Posted by: John Palmieri | December 12, 2007

## Bousfield lattices and derived categories

Let R be a commutative ring, and look at its unbounded derived category $\mathsf{D}(R)$ from the viewpoint of stable homotopy theory. In particular, we can define its Bousfield lattice: first, two objects X and Y are Bousfield equivalent if $X \underset{R}{\overset{L}{\otimes}} Z = 0 \Leftrightarrow Y \underset{R}{\overset{L}{\otimes}} Z = 0$. This defines an equivalence relation on the objects of $\mathsf{D}(R)$; the equivalence class of an object X is called its Bousfield class and is written $\langle X \rangle$. We can define a partial ordering on these Bousfield classes, by setting $\langle X \rangle \geq \langle Y \rangle$ if and only if $X \underset{R}{\overset{L}{\otimes}} Z = 0 \Rightarrow Y \underset{R}{\overset{L}{\otimes}} Z = 0$. (Therefore, $\langle R \rangle$ is the largest equivalence class and $\langle 0 \rangle$ is the smallest.) The Bousfield lattice $\mathbf{B}=\mathbf{B}(\mathsf{D}(R))$ is the resulting partially ordered “set”.

Question 1. Is the Bousfield lattice a set?

It is known to be a set if the ring R is countable or noetherian, but not in general.

Question 2. Is every object in $\mathsf{D}(R)$ Bousfield equivalent to a module?

This is known in the noetherian case. Indeed, the noetherian case is pretty well understood, by work of Amnon Neeman: if R is noetherian, then $\mathbf{B}(\mathsf{D}(R))$ is isomorphic to the lattice of subsets of Spec(R). For any prime ideal $\mathfrak{p}$ in R, define an R-module $k(\mathfrak{p})$ to be $(R/\mathfrak{p})_{\mathfrak{p}}$; then any object X in the derived category is Bousfield equivalent to $\displaystyle \bigoplus_{\mathfrak{p}} k(\mathfrak{p}) \underset{R}{\overset{L}{\otimes}} X$, which in turn is Bousfield equivalent to $\displaystyle \bigoplus_{\mathfrak{p} \in \text{supp}\,X} k(\mathfrak{p})$, where supp(X) is the set of primes $\mathfrak{p}$ for which $k(\mathfrak{p}) \underset{R}{\overset{L}{\otimes}} X \neq 0$.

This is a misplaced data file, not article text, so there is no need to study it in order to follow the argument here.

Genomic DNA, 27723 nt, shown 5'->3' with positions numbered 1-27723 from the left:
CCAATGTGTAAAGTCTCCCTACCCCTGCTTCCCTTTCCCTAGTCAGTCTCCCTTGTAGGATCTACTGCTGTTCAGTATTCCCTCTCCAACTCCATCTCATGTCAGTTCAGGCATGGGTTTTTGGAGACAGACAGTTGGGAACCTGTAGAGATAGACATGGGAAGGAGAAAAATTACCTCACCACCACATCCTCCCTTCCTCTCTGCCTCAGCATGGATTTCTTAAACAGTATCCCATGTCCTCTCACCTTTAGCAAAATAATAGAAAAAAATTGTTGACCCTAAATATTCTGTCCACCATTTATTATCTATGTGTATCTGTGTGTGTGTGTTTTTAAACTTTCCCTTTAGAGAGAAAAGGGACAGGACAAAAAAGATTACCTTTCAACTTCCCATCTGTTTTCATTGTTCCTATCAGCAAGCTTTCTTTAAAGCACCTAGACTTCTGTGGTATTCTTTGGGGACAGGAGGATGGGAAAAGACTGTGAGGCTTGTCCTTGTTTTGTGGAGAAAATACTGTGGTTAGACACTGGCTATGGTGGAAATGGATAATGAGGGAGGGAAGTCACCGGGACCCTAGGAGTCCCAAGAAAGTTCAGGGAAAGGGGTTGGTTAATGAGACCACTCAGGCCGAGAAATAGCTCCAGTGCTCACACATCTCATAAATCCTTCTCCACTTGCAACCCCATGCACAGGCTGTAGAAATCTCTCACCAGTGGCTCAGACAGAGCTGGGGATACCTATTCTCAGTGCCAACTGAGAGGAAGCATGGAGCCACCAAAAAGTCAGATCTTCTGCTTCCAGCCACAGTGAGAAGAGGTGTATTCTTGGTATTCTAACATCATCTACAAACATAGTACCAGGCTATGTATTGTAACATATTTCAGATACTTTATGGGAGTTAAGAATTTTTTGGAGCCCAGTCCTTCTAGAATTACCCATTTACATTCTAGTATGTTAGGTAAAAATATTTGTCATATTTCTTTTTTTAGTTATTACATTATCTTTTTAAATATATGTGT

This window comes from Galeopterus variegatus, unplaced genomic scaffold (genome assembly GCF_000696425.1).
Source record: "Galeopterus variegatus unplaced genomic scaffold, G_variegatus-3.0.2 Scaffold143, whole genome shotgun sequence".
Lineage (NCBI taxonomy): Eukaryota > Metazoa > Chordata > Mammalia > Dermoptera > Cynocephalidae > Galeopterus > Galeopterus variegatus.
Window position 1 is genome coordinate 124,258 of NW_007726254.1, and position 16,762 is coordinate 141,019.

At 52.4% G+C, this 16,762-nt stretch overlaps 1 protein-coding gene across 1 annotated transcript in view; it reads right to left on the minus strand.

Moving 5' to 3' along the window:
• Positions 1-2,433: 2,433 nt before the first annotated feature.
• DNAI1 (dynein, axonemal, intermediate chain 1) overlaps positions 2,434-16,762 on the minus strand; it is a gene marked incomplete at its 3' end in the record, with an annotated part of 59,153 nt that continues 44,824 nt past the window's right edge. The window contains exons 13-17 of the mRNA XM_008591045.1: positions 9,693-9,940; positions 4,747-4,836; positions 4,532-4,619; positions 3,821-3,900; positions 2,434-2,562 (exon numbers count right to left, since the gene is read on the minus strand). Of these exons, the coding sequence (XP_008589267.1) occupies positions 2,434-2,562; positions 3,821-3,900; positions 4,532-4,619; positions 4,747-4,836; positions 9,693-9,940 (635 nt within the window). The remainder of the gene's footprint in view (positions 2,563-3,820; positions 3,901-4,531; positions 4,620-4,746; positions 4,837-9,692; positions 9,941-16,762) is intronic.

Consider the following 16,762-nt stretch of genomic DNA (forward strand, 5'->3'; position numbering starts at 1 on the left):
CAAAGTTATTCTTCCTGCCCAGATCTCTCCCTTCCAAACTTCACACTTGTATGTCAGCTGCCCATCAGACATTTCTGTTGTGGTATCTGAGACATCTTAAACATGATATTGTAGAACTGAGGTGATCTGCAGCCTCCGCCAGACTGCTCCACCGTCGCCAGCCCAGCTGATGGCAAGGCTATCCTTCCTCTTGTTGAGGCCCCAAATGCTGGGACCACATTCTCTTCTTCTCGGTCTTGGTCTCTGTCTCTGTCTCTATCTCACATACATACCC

Question 3. What does the Bousfield lattice look like for non-noetherian rings?

This is likely to be quite complicated, but perhaps some examples could be understood. Neeman has shown that the Bousfield lattice for the ring $k[x_2, x_3, x_4, ...] / (x_i^i)$ has cardinality at least $2^{2^{\aleph_0}}$. Note that this ring has exactly one prime ideal, so the lattice of subsets of Spec has two elements, and so this is very different from the noetherian situation…